LCCSA News, Practice and Procedure

CLSA and LCCSA statement on the ‘Review of Independent Criminal Advocacy’

PUBLISHED May 12, 2014

The review of independent criminal advocacy in England and Wales by Sir Bill Jeffrey is very welcome. The CLSA and LCCSA are both completely committed to raising standards of advocacy and believe that solicitors can only benefit from the greater emphasis on training in this specialist area. As Associations we shall actively co-operate with the Government, The SRA, The Law Society and other professional bodies to ensure the highest possible standards are achieved. We note that the report compares unfavourably the length and depth of advocacy training solicitors receive with that of the Bar and we agree all possible steps should be taken to raise and equalise standards.
We agree with Sir Bill’s comments that there are ‘very capable solicitor-advocates, and some very poor barristers’, but we are embracing the challenges put before us, recognising the need to adapt and raise standards. In contrast the preposterous entirely self interested hubristic triumphalism of the Bar Council is to be regretted and possibly short lived as our side of the profession rapidly embraces and adapts to change. We will ensure that the right advocate is selected for the case in accordance with our professional obligations and this is something we are quite capable of doing with the support of the SRA and without interference from those pursuing their own narrow self-interested agenda.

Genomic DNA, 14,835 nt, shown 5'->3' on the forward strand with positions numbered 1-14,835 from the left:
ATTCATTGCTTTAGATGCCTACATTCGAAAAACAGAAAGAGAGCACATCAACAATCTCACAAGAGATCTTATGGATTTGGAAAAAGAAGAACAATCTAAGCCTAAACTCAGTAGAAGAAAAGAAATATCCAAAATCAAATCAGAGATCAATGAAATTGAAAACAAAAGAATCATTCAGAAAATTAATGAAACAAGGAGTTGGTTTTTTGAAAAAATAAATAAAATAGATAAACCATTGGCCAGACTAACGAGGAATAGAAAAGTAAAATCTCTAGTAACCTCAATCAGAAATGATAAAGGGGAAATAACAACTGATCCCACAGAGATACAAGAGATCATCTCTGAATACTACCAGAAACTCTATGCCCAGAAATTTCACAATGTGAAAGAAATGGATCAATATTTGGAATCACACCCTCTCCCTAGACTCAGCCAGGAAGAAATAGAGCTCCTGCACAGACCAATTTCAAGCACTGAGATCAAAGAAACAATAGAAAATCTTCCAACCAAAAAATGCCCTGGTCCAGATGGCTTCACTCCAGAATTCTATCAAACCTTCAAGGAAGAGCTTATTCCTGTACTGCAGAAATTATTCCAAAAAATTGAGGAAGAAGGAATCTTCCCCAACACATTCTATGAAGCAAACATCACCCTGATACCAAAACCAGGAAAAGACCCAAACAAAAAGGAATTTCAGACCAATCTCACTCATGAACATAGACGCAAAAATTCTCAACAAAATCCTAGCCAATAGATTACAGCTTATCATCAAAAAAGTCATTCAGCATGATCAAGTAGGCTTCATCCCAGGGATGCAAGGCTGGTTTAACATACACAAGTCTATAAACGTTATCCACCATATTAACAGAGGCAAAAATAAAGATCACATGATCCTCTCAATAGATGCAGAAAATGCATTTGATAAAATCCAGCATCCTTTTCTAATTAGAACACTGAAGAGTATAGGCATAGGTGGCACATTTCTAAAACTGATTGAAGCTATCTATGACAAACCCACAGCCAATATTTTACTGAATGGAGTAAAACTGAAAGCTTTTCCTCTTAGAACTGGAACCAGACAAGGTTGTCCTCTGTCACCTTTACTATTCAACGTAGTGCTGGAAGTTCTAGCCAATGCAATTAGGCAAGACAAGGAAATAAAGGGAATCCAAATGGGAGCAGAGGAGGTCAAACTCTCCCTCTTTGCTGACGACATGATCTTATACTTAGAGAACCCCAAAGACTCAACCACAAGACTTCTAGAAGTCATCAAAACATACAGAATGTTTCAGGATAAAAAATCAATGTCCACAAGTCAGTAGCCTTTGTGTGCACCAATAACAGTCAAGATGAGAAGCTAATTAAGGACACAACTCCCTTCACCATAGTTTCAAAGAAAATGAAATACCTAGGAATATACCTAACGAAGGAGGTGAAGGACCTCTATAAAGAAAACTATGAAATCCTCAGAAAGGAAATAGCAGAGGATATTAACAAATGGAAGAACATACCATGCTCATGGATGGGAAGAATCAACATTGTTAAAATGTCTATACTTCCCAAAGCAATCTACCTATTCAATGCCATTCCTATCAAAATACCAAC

We do believe in the co-existence of Solicitors and the Bar in the Crown Court and Sir Bill Jeffery clearly recognises that solicitor Crown Court Advocates are here to stay when he says ‘attempting to turn the clock back to restore the bar’s exclusive rights of audience in the Crown court is ‘neither feasible nor desirable’.
We make three final points. The cuts in legal aid have driven the move by many solicitor firms into the Crown Court and the Bar supported the present fee structure that led to this.
Secondly, the link between the number of duty solicitors and the volumes of work at the police stations encouraged mass employment of duty solicitors in all courts including the Crown Court to cope with this reduction in income and this link may soon be broken.
Further the Government cannot ignore the additional training costs implied in this report as all legal aid lawyers’ finances are too fragile to absorb sudden and massive increases in training costs. Help will be needed. But make no mistake. Crown Court Solicitor advocates offering continuity of client care with enhanced training will be a formidable force in the future and we are grateful to Sir Bill Jeffrey for acknowledging that and providing a blue print for their future development.
Bill Waddington - Chair CLSA
Nicola Hill - President LCCSA